A Guide to Tipping in Canada

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A Guide to Tipping in Canada

A Guide to Tipping in Canada
Tipping in Canada is much the same as it is in the U.S. Generally when you are receiving services, such as from wait staff, hairdressers, cab drivers, hotel employees, and others, you are expected to give an extra bit of money in addition to the stated cost.

Tipping is not mandatory but generally expected because most of the service providers receive a relatively low base pay (minimum wage is about CA$10 an hour in Canada) and rely on tips to bring their earnings to a decent rate. In most cases, a tip in the range of 15 to 20 percent is perfectly acceptable.

Tip in Canadian dollars ($CA), and keep in mind is that sales tax in Canada is between 5 and 15 percent, depending on the province, but tipping calculations are suggested for pre-tax amounts. 


  •   Taxis: Anywhere between 10 to 20 percent of the fare. For example, a good tip would be CA$2 on an CA$8 fare (easy to round up to a CA$10 bill) or approximately CA$5 orCA $6 on a CA$40 fare.
  •   Airport/Hotel shuttle: Not everyone tips these drivers, but a CA$2 tip is acceptable if your driver was friendly or helpful.

Hotels and Resorts

There is a wide assortment of staff at a hotel or resort—all expecting and deserving of a gratuity, but not everyone should receive the same amount.

Remember: You are never obligated to provide a tip if you feel that the service was lacking.
  •   Doorman: CA$2 if they hail you a cab.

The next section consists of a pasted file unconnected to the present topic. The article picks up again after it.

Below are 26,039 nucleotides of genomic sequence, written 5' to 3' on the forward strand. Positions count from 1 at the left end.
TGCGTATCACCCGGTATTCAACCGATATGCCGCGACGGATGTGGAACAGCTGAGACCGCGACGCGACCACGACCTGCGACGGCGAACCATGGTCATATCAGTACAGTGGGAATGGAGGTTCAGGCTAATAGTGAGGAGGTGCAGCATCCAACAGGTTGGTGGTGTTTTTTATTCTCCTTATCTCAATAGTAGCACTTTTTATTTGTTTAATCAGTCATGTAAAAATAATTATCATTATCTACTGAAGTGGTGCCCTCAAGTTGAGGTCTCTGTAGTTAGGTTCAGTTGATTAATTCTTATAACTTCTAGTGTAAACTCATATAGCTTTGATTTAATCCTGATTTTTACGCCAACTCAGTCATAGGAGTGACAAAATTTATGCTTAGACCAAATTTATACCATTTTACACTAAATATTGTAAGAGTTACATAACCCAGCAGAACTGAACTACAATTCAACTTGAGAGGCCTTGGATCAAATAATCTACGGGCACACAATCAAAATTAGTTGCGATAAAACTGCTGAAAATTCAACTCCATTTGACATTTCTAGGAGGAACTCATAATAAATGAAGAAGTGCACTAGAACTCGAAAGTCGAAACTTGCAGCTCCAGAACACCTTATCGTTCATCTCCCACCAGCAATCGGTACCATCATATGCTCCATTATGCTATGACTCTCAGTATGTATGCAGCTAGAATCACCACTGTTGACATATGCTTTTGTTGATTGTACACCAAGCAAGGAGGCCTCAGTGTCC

•   Bellman: CA$2 to CA$5 per bag. 
  •   Chambermaid: CA$2 to CA$5 per day or a lump sum at the end of your stay. Forgetting to properly tip your maid is often the biggest faux pas made by tourists.
  •   Room Service: Be sure to check whether a tip is included in the cost of room service, as it is not necessary to tip on top of this. Otherwise, 15 percent is common, or CA$2 to CA$5 if the staff member is delivering a no-cost item, like extra pillows.
  •   Parking Valet: Typically, a CA$5 to CA$10 tip when picking up your car; some people also tip when leaving it. 
  •   Concierge: Tipping the concierge is not usual, but if you are particularly pleased with your service, a tip at the end of your stay will no doubt be welcomed.


Sometimes the tax percentage can help you figure out what the right restaurant tip should be. For example, in Nova Scotia, sales tax is 15 percent, so you can tip at least the tax amount of the bill. Or, in Alberta, where sales tax is 5 percent, just multiply the tax by three to get a minimum tip for good service. 
  •   Wait staff/servers: 15 to 20 percent of the before-tax total is typical. Above that is exceptionally generous but not uncommon. 
  •   Bartender: The dollar per drink that applies in many U.S. cities isn't as strict here. Ten to 20 percent is standard or often a "keep the change" rule applies.
  •   Sommelier: It's not usual to tip the wine steward who helps pair wine with your meal separately. Rather, tip the appropriate amount on the check (including wine, excluding tax) and expect the sommelier to receive a cut at the end of the night. Some people do slip the sommelier a separate tip, however.
  •   Coat check: CA$1 to CA$2 per coat.

Salons and Spas

A tip of 15 to 20 percent for hair stylists, beauticians, and masseurs is typical on top of the before-tax total. It is also appreciated if you tip the person who blows dry your hair as well as the one who washes it at CA$5 to CA$10 each.

Tour Guides

Visitors to special locations or just major cities, often join a group tour to get insider insight into the big attractions. If you join a large group, consider offering the guide a 10 percent tip based on the total cost of the tour if you enjoyed the excursion. If it is a private tour, increasing the tip amount to 15 percent is a way to show high appreciation if the service was top quality.

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